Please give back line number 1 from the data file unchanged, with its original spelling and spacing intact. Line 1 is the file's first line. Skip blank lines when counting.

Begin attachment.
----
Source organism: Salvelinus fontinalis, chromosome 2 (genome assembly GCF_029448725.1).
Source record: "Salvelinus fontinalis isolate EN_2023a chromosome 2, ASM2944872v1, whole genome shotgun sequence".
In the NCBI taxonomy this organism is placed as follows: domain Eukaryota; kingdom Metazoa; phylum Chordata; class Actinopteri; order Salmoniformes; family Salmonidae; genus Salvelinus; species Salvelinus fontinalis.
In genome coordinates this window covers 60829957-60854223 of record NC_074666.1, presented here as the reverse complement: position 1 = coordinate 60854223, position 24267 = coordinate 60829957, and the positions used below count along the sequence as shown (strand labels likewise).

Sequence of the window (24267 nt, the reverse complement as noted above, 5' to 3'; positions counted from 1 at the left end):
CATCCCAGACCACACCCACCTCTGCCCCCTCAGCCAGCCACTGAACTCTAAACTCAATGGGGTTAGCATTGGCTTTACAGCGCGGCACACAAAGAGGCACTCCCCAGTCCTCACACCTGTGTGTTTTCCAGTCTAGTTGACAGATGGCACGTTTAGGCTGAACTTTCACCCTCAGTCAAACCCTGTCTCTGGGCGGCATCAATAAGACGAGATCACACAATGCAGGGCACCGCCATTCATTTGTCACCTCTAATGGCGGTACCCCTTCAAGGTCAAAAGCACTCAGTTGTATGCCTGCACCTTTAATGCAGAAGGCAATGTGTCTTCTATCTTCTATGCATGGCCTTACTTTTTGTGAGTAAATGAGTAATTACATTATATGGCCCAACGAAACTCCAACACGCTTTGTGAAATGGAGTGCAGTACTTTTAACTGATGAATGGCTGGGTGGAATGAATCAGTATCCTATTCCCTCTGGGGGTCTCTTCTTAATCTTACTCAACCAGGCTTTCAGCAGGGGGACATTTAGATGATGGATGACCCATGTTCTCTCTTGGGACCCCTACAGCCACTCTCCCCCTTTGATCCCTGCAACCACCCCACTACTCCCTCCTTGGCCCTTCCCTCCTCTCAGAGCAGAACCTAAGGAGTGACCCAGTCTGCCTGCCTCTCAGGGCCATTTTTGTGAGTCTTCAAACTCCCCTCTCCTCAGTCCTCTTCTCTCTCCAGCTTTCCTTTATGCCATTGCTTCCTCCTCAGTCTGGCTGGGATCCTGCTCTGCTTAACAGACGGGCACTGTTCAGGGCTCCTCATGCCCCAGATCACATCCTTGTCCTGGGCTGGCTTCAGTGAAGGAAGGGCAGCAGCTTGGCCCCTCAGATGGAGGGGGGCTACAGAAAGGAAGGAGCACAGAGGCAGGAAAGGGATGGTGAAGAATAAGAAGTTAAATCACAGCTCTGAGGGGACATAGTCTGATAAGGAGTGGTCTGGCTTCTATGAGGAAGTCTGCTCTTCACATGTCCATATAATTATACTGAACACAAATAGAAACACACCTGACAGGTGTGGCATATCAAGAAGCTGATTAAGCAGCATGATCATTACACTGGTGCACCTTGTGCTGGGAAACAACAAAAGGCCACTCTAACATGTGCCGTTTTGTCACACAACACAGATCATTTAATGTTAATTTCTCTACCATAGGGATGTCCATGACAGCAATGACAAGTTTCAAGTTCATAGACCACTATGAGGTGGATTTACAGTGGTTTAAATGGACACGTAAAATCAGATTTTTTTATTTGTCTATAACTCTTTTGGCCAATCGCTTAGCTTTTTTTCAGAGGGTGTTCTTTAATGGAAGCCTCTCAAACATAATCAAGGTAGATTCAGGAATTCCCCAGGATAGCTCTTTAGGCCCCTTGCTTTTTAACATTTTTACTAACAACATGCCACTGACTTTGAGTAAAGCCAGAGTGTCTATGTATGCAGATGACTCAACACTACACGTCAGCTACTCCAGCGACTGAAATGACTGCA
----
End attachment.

Source organism: Salvelinus fontinalis, chromosome 2 (genome assembly GCF_029448725.1).